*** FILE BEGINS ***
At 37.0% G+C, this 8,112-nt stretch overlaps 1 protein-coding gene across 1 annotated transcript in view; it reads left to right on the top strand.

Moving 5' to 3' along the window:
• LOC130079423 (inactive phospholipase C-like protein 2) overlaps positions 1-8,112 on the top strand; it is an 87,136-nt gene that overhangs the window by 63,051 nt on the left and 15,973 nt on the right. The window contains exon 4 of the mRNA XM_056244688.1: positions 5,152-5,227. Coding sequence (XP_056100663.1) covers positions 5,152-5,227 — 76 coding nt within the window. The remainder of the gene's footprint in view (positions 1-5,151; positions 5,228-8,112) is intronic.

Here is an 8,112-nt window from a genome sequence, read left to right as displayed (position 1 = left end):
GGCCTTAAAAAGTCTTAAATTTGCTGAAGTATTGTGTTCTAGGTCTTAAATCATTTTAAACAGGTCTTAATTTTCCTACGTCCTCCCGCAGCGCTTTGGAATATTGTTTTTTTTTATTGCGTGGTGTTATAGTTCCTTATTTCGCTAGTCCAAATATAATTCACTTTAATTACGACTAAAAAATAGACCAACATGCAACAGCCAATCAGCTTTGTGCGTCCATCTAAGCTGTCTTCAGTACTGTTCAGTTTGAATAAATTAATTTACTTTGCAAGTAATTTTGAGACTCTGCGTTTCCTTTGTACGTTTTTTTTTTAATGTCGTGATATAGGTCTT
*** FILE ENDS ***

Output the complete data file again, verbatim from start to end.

At 37.0% G+C, this 8,112-nt stretch overlaps 1 protein-coding gene across 1 annotated transcript in view; it reads left to right on the top strand.

Moving 5' to 3' along the window:
• LOC130079423 (inactive phospholipase C-like protein 2) overlaps positions 1-8,112 on the top strand; it is an 87,136-nt gene that overhangs the window by 63,051 nt on the left and 15,973 nt on the right. The window contains exon 4 of the mRNA XM_056244688.1: positions 5,152-5,227. Coding sequence (XP_056100663.1) covers positions 5,152-5,227 — 76 coding nt within the window. The remainder of the gene's footprint in view (positions 1-5,151; positions 5,228-8,112) is intronic.

Here is an 8,112-nt window from a genome sequence, read left to right as displayed (position 1 = left end):
GGCCTTAAAAAGTCTTAAATTTGCTGAAGTATTGTGTTCTAGGTCTTAAATCATTTTAAACAGGTCTTAATTTTCCTACGTCCTCCCGCAGCGCTTTGGAATATTGTTTTTTTTTATTGCGTGGTGTTATAGTTCCTTATTTCGCTAGTCCAAATATAATTCACTTTAATTACGACTAAAAAATAGACCAACATGCAACAGCCAATCAGCTTTGTGCGTCCATCTAAGCTGTCTTCAGTACTGTTCAGTTTGAATAAATTAATTTACTTTGCAAGTAATTTTGAGACTCTGCGTTTCCTTTGTACGTTTTTTTTTTAATGTCGTGATATAGGTCTT